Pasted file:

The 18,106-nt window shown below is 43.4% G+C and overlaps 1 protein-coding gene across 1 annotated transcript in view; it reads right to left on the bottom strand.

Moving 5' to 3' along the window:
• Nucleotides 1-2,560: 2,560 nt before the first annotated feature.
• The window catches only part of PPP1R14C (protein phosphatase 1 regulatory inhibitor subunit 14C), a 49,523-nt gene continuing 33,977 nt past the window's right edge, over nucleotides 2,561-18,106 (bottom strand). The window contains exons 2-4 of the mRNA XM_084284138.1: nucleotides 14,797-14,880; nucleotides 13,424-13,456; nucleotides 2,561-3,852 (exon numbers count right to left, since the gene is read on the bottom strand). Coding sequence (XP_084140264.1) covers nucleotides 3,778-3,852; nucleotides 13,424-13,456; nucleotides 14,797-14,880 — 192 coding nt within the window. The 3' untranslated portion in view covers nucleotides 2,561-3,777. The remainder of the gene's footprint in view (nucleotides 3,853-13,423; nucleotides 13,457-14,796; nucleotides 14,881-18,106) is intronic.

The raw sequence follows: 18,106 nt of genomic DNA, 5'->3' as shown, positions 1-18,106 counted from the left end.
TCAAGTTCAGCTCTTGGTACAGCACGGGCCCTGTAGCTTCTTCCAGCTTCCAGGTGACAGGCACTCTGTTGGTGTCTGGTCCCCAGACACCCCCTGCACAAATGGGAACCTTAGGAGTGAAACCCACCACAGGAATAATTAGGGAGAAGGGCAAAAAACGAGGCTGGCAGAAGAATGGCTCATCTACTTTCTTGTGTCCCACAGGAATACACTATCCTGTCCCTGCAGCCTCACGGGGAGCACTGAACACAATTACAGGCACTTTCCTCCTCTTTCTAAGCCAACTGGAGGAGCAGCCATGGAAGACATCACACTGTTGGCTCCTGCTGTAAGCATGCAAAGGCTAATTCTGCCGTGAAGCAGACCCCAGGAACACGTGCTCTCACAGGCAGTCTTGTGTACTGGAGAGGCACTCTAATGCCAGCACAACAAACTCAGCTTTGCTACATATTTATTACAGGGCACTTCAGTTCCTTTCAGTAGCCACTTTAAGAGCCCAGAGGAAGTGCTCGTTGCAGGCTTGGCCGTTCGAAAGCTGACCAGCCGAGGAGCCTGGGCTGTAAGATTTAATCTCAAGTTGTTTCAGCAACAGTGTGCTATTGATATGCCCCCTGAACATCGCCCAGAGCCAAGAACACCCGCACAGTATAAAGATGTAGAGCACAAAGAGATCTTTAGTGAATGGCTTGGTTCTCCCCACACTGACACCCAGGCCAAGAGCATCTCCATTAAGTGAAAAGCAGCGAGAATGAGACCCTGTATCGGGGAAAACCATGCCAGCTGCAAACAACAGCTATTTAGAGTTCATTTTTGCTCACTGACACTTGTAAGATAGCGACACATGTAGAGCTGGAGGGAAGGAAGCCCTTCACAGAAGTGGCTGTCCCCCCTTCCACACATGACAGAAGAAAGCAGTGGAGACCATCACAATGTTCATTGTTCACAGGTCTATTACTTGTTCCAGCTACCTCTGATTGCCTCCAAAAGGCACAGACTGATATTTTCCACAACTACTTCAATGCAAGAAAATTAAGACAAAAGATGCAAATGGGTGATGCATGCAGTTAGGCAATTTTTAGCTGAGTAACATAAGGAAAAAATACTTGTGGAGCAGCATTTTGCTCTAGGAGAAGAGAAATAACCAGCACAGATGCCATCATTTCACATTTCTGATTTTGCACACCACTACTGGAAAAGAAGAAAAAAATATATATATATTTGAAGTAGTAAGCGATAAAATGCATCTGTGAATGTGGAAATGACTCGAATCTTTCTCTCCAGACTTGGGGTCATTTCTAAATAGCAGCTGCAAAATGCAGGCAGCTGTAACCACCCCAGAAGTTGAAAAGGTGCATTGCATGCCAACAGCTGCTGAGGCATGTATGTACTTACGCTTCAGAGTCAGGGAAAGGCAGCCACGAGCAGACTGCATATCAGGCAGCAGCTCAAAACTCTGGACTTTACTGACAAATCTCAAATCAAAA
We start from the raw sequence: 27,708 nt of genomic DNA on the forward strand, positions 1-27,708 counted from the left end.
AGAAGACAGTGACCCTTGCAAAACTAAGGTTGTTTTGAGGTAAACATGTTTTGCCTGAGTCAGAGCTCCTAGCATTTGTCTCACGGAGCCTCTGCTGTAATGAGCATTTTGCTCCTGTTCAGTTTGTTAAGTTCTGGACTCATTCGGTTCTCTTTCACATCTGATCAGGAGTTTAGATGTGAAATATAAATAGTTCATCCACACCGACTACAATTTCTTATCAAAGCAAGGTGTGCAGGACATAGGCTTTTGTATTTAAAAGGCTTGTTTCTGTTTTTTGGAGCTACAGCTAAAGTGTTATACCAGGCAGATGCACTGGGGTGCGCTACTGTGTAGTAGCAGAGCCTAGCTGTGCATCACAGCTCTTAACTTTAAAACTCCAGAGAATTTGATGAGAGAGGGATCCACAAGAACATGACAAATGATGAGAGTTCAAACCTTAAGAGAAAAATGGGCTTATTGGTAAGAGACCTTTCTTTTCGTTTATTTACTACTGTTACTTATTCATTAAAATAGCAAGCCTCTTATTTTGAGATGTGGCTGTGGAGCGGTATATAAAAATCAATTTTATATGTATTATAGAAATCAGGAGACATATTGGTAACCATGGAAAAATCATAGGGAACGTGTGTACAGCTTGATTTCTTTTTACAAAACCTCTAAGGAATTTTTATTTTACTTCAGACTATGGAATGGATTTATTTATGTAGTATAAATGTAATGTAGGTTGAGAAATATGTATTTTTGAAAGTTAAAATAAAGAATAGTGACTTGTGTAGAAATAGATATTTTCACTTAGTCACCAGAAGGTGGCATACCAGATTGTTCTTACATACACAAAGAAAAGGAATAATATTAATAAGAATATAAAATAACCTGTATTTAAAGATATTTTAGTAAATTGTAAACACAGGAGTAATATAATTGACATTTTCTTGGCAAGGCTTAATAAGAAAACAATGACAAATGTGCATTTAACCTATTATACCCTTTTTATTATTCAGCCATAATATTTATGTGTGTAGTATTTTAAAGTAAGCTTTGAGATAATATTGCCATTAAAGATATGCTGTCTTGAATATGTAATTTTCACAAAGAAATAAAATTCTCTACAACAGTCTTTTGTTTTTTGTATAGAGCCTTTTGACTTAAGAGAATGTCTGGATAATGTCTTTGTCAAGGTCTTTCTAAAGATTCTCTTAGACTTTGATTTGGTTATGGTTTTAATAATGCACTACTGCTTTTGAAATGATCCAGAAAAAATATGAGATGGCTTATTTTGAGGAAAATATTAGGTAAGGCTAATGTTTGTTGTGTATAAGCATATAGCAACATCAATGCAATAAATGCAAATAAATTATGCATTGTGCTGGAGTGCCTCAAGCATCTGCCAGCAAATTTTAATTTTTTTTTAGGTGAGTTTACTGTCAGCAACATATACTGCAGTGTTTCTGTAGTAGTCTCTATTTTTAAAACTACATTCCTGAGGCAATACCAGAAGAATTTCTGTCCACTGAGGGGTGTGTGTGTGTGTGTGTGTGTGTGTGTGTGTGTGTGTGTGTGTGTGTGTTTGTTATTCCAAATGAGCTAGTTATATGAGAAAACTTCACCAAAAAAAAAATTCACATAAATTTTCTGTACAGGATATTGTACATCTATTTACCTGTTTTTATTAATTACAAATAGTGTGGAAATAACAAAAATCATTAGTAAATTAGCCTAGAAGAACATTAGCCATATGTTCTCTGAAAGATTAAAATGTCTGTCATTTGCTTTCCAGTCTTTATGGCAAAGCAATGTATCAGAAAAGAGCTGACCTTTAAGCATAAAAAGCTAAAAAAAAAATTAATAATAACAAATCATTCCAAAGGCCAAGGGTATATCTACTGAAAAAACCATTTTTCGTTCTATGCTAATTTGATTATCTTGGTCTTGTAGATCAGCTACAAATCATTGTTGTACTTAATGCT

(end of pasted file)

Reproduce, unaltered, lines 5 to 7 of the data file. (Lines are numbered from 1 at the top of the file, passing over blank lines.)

The raw sequence follows: 18,106 nt of genomic DNA, 5'->3' as shown, positions 1-18,106 counted from the left end.
TCAAGTTCAGCTCTTGGTACAGCACGGGCCCTGTAGCTTCTTCCAGCTTCCAGGTGACAGGCACTCTGTTGGTGTCTGGTCCCCAGACACCCCCTGCACAAATGGGAACCTTAGGAGTGAAACCCACCACAGGAATAATTAGGGAGAAGGGCAAAAAACGAGGCTGGCAGAAGAATGGCTCATCTACTTTCTTGTGTCCCACAGGAATACACTATCCTGTCCCTGCAGCCTCACGGGGAGCACTGAACACAATTACAGGCACTTTCCTCCTCTTTCTAAGCCAACTGGAGGAGCAGCCATGGAAGACATCACACTGTTGGCTCCTGCTGTAAGCATGCAAAGGCTAATTCTGCCGTGAAGCAGACCCCAGGAACACGTGCTCTCACAGGCAGTCTTGTGTACTGGAGAGGCACTCTAATGCCAGCACAACAAACTCAGCTTTGCTACATATTTATTACAGGGCACTTCAGTTCCTTTCAGTAGCCACTTTAAGAGCCCAGAGGAAGTGCTCGTTGCAGGCTTGGCCGTTCGAAAGCTGACCAGCCGAGGAGCCTGGGCTGTAAGATTTAATCTCAAGTTGTTTCAGCAACAGTGTGCTATTGATATGCCCCCTGAACATCGCCCAGAGCCAAGAACACCCGCACAGTATAAAGATGTAGAGCACAAAGAGATCTTTAGTGAATGGCTTGGTTCTCCCCACACTGACACCCAGGCCAAGAGCATCTCCATTAAGTGAAAAGCAGCGAGAATGAGACCCTGTATCGGGGAAAACCATGCCAGCTGCAAACAACAGCTATTTAGAGTTCATTTTTGCTCACTGACACTTGTAAGATAGCGACACATGTAGAGCTGGAGGGAAGGAAGCCCTTCACAGAAGTGGCTGTCCCCCCTTCCACACATGACAGAAGAAAGCAGTGGAGACCATCACAATGTTCATTGTTCACAGGTCTATTACTTGTTCCAGCTACCTCTGATTGCCTCCAAAAGGCACAGACTGATATTTTCCACAACTACTTCAATGCAAGAAAATTAAGACAAAAGATGCAAATGGGTGATGCATGCAGTTAGGCAATTTTTAGCTGAGTAACATAAGGAAAAAATACTTGTGGAGCAGCATTTTGCTCTAGGAGAAGAGAAATAACCAGCACAGATGCCATCATTTCACATTTCTGATTTTGCACACCACTACTGGAAAAGAAGAAAAAAATATATATATATTTGAAGTAGTAAGCGATAAAATGCATCTGTGAATGTGGAAATGACTCGAATCTTTCTCTCCAGACTTGGGGTCATTTCTAAATAGCAGCTGCAAAATGCAGGCAGCTGTAACCACCCCAGAAGTTGAAAAGGTGCATTGCATGCCAACAGCTGCTGAGGCATGTATGTACTTACGCTTCAGAGTCAGGGAAAGGCAGCCACGAGCAGACTGCATATCAGGCAGCAGCTCAAAACTCTGGACTTTACTGACAAATCTCAAATCAAAA
We start from the raw sequence: 27,708 nt of genomic DNA on the forward strand, positions 1-27,708 counted from the left end.